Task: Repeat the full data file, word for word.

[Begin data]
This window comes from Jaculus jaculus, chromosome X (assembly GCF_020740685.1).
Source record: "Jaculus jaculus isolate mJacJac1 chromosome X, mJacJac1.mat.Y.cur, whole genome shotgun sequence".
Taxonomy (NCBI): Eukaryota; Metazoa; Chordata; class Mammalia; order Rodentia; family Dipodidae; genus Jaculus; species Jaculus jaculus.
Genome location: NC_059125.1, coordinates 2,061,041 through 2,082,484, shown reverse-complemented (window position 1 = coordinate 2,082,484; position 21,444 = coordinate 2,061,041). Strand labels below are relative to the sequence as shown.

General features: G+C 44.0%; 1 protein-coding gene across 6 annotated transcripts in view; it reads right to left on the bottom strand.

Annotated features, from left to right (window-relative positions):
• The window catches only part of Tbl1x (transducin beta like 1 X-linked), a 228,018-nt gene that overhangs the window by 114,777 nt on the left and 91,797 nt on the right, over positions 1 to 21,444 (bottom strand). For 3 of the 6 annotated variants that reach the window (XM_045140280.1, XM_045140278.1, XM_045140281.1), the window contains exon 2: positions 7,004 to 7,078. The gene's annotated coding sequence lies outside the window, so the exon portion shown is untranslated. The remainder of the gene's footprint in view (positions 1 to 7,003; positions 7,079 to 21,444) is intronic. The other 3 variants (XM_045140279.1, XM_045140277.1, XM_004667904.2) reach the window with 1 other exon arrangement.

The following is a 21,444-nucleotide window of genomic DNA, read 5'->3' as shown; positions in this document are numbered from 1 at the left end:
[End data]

This window comes from Jaculus jaculus, chromosome X (assembly GCF_020740685.1).
Source record: "Jaculus jaculus isolate mJacJac1 chromosome X, mJacJac1.mat.Y.cur, whole genome shotgun sequence".
Taxonomy (NCBI): Eukaryota; Metazoa; Chordata; class Mammalia; order Rodentia; family Dipodidae; genus Jaculus; species Jaculus jaculus.
Genome location: NC_059125.1, coordinates 2,061,041 through 2,082,484, shown reverse-complemented (window position 1 = coordinate 2,082,484; position 21,444 = coordinate 2,061,041). Strand labels below are relative to the sequence as shown.

General features: G+C 44.0%; 1 protein-coding gene across 6 annotated transcripts in view; it reads right to left on the bottom strand.

Annotated features, from left to right (window-relative positions):
• The window catches only part of Tbl1x (transducin beta like 1 X-linked), a 228,018-nt gene that overhangs the window by 114,777 nt on the left and 91,797 nt on the right, over positions 1 to 21,444 (bottom strand). For 3 of the 6 annotated variants that reach the window (XM_045140280.1, XM_045140278.1, XM_045140281.1), the window contains exon 2: positions 7,004 to 7,078. The gene's annotated coding sequence lies outside the window, so the exon portion shown is untranslated. The remainder of the gene's footprint in view (positions 1 to 7,003; positions 7,079 to 21,444) is intronic. The other 3 variants (XM_045140279.1, XM_045140277.1, XM_004667904.2) reach the window with 1 other exon arrangement.

The following is a 21,444-nucleotide window of genomic DNA, read 5'->3' as shown; positions in this document are numbered from 1 at the left end: